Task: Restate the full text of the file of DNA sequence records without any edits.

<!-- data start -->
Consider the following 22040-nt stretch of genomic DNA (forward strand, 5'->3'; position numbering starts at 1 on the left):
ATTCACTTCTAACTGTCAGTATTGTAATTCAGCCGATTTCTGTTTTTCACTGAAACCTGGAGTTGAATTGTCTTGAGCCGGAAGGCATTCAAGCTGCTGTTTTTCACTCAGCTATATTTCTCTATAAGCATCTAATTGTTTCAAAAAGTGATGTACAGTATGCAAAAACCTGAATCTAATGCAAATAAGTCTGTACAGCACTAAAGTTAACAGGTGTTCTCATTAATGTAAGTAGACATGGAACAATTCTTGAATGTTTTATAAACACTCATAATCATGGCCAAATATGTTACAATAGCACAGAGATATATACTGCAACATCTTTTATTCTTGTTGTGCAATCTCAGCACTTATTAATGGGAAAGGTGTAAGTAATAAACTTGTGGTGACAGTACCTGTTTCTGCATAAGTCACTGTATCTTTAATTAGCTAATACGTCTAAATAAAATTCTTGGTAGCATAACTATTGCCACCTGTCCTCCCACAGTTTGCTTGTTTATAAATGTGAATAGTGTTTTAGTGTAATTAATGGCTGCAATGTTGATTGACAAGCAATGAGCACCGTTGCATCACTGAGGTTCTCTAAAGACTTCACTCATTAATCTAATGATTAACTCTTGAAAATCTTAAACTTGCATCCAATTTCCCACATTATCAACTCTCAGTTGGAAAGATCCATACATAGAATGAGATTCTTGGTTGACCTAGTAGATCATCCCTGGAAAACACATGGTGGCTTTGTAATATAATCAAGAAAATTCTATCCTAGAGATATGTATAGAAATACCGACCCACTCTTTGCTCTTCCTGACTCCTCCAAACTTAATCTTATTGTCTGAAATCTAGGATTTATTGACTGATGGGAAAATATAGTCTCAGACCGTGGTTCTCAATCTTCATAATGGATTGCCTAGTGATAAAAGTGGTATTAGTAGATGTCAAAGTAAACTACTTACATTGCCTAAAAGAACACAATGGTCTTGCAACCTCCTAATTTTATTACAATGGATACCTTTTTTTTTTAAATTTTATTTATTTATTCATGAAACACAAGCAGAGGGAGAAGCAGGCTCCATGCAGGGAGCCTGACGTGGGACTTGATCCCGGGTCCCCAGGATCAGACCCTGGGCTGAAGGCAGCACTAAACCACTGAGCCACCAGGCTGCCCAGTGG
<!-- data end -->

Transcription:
Consider the following 22040-nt stretch of genomic DNA (forward strand, 5'->3'; position numbering starts at 1 on the left):
ATTCACTTCTAACTGTCAGTATTGTAATTCAGCCGATTTCTGTTTTTCACTGAAACCTGGAGTTGAATTGTCTTGAGCCGGAAGGCATTCAAGCTGCTGTTTTTCACTCAGCTATATTTCTCTATAAGCATCTAATTGTTTCAAAAAGTGATGTACAGTATGCAAAAACCTGAATCTAATGCAAATAAGTCTGTACAGCACTAAAGTTAACAGGTGTTCTCATTAATGTAAGTAGACATGGAACAATTCTTGAATGTTTTATAAACACTCATAATCATGGCCAAATATGTTACAATAGCACAGAGATATATACTGCAACATCTTTTATTCTTGTTGTGCAATCTCAGCACTTATTAATGGGAAAGGTGTAAGTAATAAACTTGTGGTGACAGTACCTGTTTCTGCATAAGTCACTGTATCTTTAATTAGCTAATACGTCTAAATAAAATTCTTGGTAGCATAACTATTGCCACCTGTCCTCCCACAGTTTGCTTGTTTATAAATGTGAATAGTGTTTTAGTGTAATTAATGGCTGCAATGTTGATTGACAAGCAATGAGCACCGTTGCATCACTGAGGTTCTCTAAAGACTTCACTCATTAATCTAATGATTAACTCTTGAAAATCTTAAACTTGCATCCAATTTCCCACATTATCAACTCTCAGTTGGAAAGATCCATACATAGAATGAGATTCTTGGTTGACCTAGTAGATCATCCCTGGAAAACACATGGTGGCTTTGTAATATAATCAAGAAAATTCTATCCTAGAGATATGTATAGAAATACCGACCCACTCTTTGCTCTTCCTGACTCCTCCAAACTTAATCTTATTGTCTGAAATCTAGGATTTATTGACTGATGGGAAAATATAGTCTCAGACCGTGGTTCTCAATCTTCATAATGGATTGCCTAGTGATAAAAGTGGTATTAGTAGATGTCAAAGTAAACTACTTACATTGCCTAAAAGAACACAATGGTCTTGCAACCTCCTAATTTTATTACAATGGATACCTTTTTTTTTTAAATTTTATTTATTTATTCATGAAACACAAGCAGAGGGAGAAGCAGGCTCCATGCAGGGAGCCTGACGTGGGACTTGATCCCGGGTCCCCAGGATCAGACCCTGGGCTGAAGGCAGCACTAAACCACTGAGCCACCAGGCTGCCCAGTGG